Getting to Zero is a state-wide initiative to end the HIV epidemic in the state by 2030.

In 1981, a cluster of medical cases of immune deficiency led to the deaths of 121 men in the U.S. Shortly after, similar cases began to arise in all of America’s major cities. In Chicago, many early cases were seen by two young physicians, David Moore and David Blatt, a couple that was also working together at Illinois Masonic Hospital. Many of their close friends came to them with unusual symptoms—markers of what was then called GRID (Gay-Related Immune Deficiency). After attending a conference at Memorial Sloan Kettering Hospital in New York to learn and share knowledge with other doctors, they opened up Unit 371 at Masonic to care for patients suffering from what would soon be named HIV.

“We worked with administrators and voluntary nursing staff to create a unit to cluster services for patient care in a humane, compassionate, and empathic environment,” shares Moore. “There we could provide expert care and combat fear with education, including about universal precautions that appropriately isolated the virus (in potentially infectious bodily fluids), rather than isolating the person with the illness.”

Without even a diagnostic test to identify the virus until 1985, no one knew if they were next in line for sickness, and an inevitable, horrible death. As the years went on, the effect of HIV expanded to impact nearly every community and population across the globe. The World Health Organization reports that the epidemic has claimed about 35 million lives since its discovery, and 940,000 in 2017 alone.

While Illinois is hovering around the median for HIV transmissions amongst the states, it remains vulnerable. In 2015, more than 35,000 people were reported to be living with HIV within the state, with more than 1,300 new diagnoses the following year.

Throughout the country, initiatives have been cropping up to identify strategies and practices to eradicate HIV transmissions and provide better healthcare to those living with HIV. The Getting to Zero Illinois (GTZ-IL) plan has been in development for three years, and it was released in May 2019 to put forth the bold and tangible vision that Illinois will have zero new HIV cases by 2030.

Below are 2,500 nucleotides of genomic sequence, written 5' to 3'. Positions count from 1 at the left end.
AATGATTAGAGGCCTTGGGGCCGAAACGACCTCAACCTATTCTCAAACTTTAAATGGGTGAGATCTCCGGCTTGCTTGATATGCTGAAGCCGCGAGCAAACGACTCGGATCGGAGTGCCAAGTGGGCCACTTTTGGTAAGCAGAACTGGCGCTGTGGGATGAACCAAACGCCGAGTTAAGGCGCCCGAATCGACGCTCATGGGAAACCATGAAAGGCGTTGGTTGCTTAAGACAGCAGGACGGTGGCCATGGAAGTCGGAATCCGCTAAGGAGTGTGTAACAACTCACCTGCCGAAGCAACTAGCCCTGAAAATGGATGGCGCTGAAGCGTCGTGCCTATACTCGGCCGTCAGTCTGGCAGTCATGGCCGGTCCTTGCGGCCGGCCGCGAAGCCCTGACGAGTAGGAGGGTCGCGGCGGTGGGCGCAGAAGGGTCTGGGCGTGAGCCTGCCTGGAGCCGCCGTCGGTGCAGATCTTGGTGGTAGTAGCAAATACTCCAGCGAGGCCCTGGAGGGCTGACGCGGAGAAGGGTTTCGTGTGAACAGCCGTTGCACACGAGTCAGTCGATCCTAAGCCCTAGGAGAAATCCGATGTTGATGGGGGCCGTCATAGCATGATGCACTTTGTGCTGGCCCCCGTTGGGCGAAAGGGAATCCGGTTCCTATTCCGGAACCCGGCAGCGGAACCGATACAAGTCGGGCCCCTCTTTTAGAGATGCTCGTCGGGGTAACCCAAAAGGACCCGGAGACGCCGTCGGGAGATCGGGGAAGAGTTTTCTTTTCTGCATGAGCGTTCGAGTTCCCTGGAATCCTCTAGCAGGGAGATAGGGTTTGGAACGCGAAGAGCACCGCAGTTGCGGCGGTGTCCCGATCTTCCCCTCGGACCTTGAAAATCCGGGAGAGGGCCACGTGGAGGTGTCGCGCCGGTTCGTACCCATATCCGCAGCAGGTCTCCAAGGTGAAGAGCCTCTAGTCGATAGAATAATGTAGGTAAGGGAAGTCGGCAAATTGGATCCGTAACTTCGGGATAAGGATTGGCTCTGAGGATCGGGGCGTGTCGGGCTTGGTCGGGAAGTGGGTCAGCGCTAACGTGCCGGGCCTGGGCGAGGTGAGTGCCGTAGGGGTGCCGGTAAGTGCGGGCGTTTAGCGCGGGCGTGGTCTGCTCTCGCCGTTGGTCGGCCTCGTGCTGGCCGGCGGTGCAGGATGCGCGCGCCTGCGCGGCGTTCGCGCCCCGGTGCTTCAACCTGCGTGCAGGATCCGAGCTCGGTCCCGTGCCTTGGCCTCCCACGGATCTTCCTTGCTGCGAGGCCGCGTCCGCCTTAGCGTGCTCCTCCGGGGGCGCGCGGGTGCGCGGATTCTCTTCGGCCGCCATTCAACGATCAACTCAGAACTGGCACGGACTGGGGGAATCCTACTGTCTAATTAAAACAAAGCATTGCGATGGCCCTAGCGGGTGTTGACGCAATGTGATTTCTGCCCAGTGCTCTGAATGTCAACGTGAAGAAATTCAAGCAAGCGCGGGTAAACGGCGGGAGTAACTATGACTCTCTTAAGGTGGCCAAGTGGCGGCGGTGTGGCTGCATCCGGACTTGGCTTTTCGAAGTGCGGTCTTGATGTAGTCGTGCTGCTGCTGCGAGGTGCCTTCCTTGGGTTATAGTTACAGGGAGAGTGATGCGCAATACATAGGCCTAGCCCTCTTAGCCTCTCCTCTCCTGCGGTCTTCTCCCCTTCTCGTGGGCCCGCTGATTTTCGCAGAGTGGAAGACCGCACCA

“A large part of our plan addresses health equity and strategies in place for all specific populations… making sure all communities in IL are able to GTZ by 2030”​

—Brian Solem

Antiretroviral therapy became available (but scarce) in 1996, meaning that each diagnosis no longer meant certain death. Since 2012, medications have been readily available that reduce or eliminate risk of HIV transmission as well. Reports of new cases have gone down, but not quickly enough. And, while overall trends are down, the CDC reports that within communities of color (Black, Asian, Latinx), trends for diagnosis are stable or increasing. The GTZ-IL plan seeks to address these imbalances, making sure that information, support, and medications are available to those who need it, regardless of their ethnic identity, geographic location, or economic status. Their stated goal is to reduce transmissions in Illinois to functional zero by 2030 so that people already living with HIV can maintain their health, and those who are HIV-negative do not acquire it.

What does it all mean?

  • Getting to Zero: zero HIV transmissions and  zero people living with HIV who are not engaged in medical care
  • Functional zero: 100 or fewer new HIV cases a year means the epidemic cannot sustain itself
  • Antiretroviral Therapy (ART): prescribed medication for people living with HIV to reduce the presence of the virus in their bloodstream (or medication for HIV-negative people to prevent transmission, like PrEP)
  • Pre-Exposure Prophylaxis (PrEP): approved by the FDA in 2012, the anti-retroviral marketed as Truvada is a prescribed drug for anyone who is at risk for HIV; it has proven to be more than 99% effective at preventing infection when taken daily 
  • Undetectable: person living with HIV whose ART has been successful enough to make the virus undetectable (less than 200 copies per ML) in their bloodstream 
  • U=U (Undetectable = Untransmittable): phrase highlighting that people living with HIV who are undetectable are unable to transmit the virus to a partner through sexual contact

The GTZ-IL campaign emerged to ensure equal access to care, specifically including communities that may slip through the cracks of traditional outreach or marketing. Led by a 19-person steering committee of key community and government partners, various teams have spent the last few years holding town hall meetings and focus groups in 26 venues throughout the state to learn the specific challenges and needs of differing communities affected by HIV.